The fourth key factor in an ideal language-learning method is that it uses authentic content. Authentic content is just so much more interesting than textbooks and prefabricated dialogues. I can guarantee that you’re not going to fall in love with textbooks and dialogues, but I can’t guarantee that you won’t fall in love with movies, music, and literature in the language that you’re studying. And if you do, it will not only make the process of learning the language so much more enjoyable and effective in the short term, it will become a lifelong pursuit, allowing you to continue to improve over the years.

Also, authentic content reflects the richness and variety of how that language is naturally used. So avoid that stilted textbook language mastery that actually can work against you, because you think you’ve attained a certain level, but then you go to the country, you’re out in the street and you can’t understand what it’s being said. That is the other reason that authentic content is so important.

The fifth key factor in an ideal method is that it uses level-appropriate content. So, if you’re trying to read things, or listen to things that are far beyond your level, it will be frustrating and it won’t be that efficient, because you’ll have a hard time deciphering anything and absorbing new vocabulary and new grammatical structures. But also, it’s important to learn the most frequently used words, and the most common grammatical structures in the language first. Because that will be the most efficient way for you to get to the next level and continually make progress.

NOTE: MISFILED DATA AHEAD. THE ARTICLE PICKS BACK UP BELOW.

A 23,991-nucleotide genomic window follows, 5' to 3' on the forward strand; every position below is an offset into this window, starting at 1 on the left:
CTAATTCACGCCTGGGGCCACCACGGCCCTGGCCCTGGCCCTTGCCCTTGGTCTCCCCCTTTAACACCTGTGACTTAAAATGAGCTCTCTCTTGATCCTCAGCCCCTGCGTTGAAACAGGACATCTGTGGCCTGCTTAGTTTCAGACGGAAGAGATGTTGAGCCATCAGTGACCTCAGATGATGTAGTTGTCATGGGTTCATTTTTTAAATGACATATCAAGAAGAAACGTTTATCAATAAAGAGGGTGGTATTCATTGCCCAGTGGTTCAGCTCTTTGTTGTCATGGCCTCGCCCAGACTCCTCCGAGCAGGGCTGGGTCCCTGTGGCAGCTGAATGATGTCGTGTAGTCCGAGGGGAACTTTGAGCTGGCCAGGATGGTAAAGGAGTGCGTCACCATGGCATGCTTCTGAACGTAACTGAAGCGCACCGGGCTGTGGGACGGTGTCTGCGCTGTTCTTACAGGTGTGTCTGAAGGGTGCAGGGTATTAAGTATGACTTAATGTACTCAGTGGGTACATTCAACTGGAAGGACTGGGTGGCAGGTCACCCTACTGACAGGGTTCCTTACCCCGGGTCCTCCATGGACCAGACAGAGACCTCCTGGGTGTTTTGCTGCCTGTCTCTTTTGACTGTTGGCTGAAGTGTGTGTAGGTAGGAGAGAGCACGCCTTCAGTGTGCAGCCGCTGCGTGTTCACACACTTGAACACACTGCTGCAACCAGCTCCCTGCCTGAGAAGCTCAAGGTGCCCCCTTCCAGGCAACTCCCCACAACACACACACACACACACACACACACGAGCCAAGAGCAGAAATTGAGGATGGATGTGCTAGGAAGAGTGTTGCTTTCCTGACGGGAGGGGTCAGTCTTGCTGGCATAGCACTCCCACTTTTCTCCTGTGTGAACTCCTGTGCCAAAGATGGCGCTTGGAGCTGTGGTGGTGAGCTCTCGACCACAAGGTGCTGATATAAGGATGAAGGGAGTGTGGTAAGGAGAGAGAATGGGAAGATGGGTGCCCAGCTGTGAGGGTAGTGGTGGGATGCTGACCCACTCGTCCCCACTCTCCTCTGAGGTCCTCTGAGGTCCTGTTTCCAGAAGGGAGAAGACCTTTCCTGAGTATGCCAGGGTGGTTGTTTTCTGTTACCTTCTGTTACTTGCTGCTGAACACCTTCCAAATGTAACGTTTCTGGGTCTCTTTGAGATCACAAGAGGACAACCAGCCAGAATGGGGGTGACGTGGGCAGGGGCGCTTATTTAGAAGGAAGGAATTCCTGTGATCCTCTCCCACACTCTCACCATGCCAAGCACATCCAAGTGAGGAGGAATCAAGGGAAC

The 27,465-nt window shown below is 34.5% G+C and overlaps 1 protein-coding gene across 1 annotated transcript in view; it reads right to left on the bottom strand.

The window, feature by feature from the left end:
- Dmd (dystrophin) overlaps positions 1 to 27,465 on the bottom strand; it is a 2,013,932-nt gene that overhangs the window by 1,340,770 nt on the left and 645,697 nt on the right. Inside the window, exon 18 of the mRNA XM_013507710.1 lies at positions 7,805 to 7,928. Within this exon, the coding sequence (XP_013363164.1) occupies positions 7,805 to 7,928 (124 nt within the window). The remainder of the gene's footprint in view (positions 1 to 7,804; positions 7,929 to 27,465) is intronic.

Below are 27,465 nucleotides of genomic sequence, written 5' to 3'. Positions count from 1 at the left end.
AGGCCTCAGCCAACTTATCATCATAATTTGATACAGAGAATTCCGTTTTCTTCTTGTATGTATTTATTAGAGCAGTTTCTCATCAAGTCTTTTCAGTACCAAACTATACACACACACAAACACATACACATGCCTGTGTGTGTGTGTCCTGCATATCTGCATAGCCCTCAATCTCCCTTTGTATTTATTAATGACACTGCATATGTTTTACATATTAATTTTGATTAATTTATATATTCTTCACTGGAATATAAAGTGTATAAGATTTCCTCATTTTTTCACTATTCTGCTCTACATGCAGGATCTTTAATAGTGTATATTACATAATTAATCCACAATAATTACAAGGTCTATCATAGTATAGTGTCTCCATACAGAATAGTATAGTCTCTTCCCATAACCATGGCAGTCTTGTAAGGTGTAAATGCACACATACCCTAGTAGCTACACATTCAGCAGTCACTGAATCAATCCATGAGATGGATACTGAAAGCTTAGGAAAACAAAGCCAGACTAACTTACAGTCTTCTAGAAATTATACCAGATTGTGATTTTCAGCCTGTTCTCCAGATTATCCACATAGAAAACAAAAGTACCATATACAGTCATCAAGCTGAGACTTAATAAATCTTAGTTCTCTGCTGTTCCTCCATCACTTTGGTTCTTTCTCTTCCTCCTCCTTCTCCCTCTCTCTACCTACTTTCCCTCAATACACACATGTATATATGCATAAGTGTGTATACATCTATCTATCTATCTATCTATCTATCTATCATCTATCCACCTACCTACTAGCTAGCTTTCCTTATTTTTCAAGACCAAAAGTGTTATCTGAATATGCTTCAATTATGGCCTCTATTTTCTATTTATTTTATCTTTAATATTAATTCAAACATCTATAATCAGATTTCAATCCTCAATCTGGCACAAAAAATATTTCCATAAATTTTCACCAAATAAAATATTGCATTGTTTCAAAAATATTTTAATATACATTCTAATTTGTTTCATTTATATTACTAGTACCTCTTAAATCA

The sixth key factor in the perfect method is that you get real-time corrections and feedback from a trained native speaker. Why a native speaker? By definition, native speakers have the greatest mastery of the language. They know the ins and the outs, they spend their entire lives communicating in that language. It’s so important to get real-time feedback and corrections because those corrections constitute the level-appropriate vocabulary and grammar that you need to learn to go to the next level. It will also help you to avoid plateauing and developing bad habits in the language. 

The seventh key factor in an ideal language-learning method is that you are able to review the content that you’ve learned in conversation and writing so that you can benefit from the power of repetition. As I said before, simple lists of vocabulary or grammatical rules are not effective, because you don’t have context. But if you take your context-based learning—those vocabulary words, the pronunciation, those grammatical structures that you’ve learned through your writing and throughout your conversation—and then you review them, repeating them again and again, you’ll learn a lot more quickly and effectively. 

So there you have it! If you follow these seven principles, you’ll have an ideal language-learning method.